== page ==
Okay, whatever. Mod me down. Motorola is a pain to deal with, and I'm venting. Fine. You may think I'm being overly critical, but all the way around, the results of people's experiences in dealing with them paints a pretty clear picture of a company floundering. They've been deliberately obtuse about product defects, don't communicate critical information to their developers (APIs, anyone?), and generally make things difficult for their customers. My point was that they've brought this on themselves, and eventually it will make them a bit player in all markets, not just mobile phones.

Re:It's because (1)

puto (533470) | more than 8 years ago | (#14666036)

Well grain of salt I work for Cingular. And own both phones in question.

V551 is a batter hog, I never used it to play mp3s other than the ringtones, and they tended to play fine. Mine kept crapping out on the charger port so finally the warranty department sent me a V3.

Great batter life, I charge it about every 5 days, sometimes six. Works well with all of my blue tooth headsets.

I did not want to like the V3 but mine has been a solid performer. The UI could use work, but the majority of the customers who escalate to my desk, tend to really like them as well.

You can also find Moto Tools for 19.99 on the web. Actually works well, I synch with it, change ringtones, all the bells and whistles. I use it over bluetooh on an XP box. Course you could be using a MAC.

I could agree with you on powerhungry but not the case. Unless you leave the BT on 24/7.

Puto

I call bullshit here. (4, Insightful)

ashridah (72567) | more than 8 years ago | (#14664540)

I definently have to call bullshit, at least based on what's in the summary in this article.

The Motorola SDK for their mobile phones is available right now, both the linux and non-linux varieties of phones.

This article is discussing, of course, the availability of the linux source code itself, not the SDK. You do not need the linux source code in order to develop applications for their linux-based mobile phones, and to be perfectly honest, having to jump through hoops to get the kernel source really isn't that big a deal, since getting the SDK is as simple as signing up at www.motocoders.com

ash

Re:I call bullshit here. (4, Informative)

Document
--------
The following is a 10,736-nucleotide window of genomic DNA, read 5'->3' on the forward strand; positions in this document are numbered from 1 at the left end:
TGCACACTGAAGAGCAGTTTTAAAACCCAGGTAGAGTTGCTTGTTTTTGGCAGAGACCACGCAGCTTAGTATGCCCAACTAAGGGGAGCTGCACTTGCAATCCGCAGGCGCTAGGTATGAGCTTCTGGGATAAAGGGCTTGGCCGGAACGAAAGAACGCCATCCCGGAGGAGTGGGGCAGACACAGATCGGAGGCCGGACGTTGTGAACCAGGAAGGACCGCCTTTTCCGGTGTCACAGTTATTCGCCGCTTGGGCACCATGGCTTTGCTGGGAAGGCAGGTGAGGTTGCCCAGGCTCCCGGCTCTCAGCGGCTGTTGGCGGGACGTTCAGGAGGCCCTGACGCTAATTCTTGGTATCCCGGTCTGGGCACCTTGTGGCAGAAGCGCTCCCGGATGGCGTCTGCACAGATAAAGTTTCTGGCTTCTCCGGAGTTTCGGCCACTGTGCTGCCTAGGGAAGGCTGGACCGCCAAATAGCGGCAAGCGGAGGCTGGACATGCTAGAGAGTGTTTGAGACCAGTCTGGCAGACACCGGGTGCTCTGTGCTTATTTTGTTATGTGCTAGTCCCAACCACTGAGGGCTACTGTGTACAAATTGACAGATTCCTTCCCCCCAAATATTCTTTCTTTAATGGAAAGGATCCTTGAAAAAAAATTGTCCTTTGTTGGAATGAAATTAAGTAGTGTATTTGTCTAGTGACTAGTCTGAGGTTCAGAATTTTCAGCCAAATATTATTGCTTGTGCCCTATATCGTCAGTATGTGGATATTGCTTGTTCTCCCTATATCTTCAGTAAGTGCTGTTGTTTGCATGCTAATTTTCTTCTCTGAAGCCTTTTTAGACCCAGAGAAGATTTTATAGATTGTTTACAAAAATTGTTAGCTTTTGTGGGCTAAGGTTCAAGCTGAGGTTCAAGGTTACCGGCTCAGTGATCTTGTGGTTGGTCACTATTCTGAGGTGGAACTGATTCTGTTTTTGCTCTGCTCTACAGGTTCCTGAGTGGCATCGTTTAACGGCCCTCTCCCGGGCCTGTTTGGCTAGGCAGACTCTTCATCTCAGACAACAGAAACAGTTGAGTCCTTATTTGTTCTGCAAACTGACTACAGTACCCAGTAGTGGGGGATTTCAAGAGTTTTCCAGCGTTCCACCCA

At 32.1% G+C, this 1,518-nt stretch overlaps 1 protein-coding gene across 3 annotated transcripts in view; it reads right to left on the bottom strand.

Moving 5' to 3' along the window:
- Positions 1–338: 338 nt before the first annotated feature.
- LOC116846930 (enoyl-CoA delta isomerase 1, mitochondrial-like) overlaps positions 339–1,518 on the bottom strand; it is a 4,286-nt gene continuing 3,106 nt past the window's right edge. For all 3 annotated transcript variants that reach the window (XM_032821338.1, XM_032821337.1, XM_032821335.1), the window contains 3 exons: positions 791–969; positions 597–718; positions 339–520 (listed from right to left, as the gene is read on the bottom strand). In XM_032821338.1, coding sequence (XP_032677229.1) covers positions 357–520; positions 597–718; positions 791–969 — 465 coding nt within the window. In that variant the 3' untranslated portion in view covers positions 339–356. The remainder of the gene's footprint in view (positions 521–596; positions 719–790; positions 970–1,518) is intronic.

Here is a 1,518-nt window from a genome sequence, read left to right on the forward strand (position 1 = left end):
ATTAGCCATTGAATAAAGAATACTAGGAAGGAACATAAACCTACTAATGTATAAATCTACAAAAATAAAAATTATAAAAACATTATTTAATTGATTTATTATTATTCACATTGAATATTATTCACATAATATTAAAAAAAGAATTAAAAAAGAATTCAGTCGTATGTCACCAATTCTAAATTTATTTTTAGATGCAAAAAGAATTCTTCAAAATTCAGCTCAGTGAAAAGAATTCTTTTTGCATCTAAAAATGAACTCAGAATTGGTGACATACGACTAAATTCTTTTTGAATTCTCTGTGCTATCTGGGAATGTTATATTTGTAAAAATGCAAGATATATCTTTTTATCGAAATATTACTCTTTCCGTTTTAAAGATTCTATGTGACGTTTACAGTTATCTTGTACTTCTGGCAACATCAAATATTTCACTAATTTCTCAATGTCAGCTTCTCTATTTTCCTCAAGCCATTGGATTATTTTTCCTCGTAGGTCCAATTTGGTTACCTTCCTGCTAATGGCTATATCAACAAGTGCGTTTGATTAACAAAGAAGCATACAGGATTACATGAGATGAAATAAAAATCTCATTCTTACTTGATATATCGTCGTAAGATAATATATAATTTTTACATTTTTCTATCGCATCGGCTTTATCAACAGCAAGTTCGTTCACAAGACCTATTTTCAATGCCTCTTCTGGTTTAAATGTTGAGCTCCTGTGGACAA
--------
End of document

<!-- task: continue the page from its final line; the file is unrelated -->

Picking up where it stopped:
rar (110454) | more than 8 years ago | (#14665972)

The Motorola SDK for their mobile phones is available right now, both the linux and non-linux varieties of phones.

Having experience with one of the Motorola phones myself, I belive the article describes the current situation very accurately. As the article explains: the public SDK is only for java development. The intresting thing with having a Linux phone is to develop native applications. There is no public SDK from Motorola for native applications. That is the problem.

Linux phones that work in the US? (1)

X (1235) | more than 8 years ago | (#14665245)

Do any of these Linux phones work with the services in the US? I haven't seen any being offered by the carriers themselves.

Symbian SDK is *not* free! (2, Informative)

clockmaker (626182) | more than 8 years ago | (#14665638)

Having worked on a product for Symbian developers, I can assure you that the Symbian SDKs are not "given away". Symbian charged us to be "partners" with them. Then they charged for access to the SDK. Then they charged for access to the source. Then they charged for access to support. On and on. And the contracts were so constrictive that our legal department threw up their hands in despair. I believe they have every right to charge for their proprietary IP, but I want to make sure that the impression that they give "free" and "free" access to their SDK is eliminated!

Re:Symbian SDK is *not* free! (2, Informative)

Anonymous Coward | more than 8 years ago | (#14666251)

Umm, at least Nokia's Symbian SDKs are free. Go to Forum Nokia and pick up whatever you need.

That won't get you Symbian source, but it will give you the ability to write apps.

There is a lot of room for improvement in SDKs (2, Interesting)

Anonymous Coward | more than 8 years ago | (#14665778)

As someone who has done the embedded linux thing I've seen a couple of trends. First, you get a bunch of hard embedded guys who are used to controlling the hardware with an RTOS and they try to cram an app into a driver. It can work, it can even be "easy" but it's not really the linux way, it's not clean, you don't get a lot of advantages of having Linux in the first place.


The other one is shitty dev tools compared to some of the stuff you can do with other platforms. I'm a big fan of GCC and the linux tools, they aren't what's shitty. It's the whole process that ends up kind of shitty. Symbian is designed for phone apps, there is a defined way to cross compile and deploy apps, depending on what your app does you can probably prototype it and have something working pretty fast. In the Linux world, you either start completely from scratch and spend a lot of time building the environment and tool chains or you buy some half-assed product from one of the dozens of companies that do that for you and then once you see how shitty it is and how they really just packaged some free stuff you build your own anyways. I see tons of room for improvement in this space.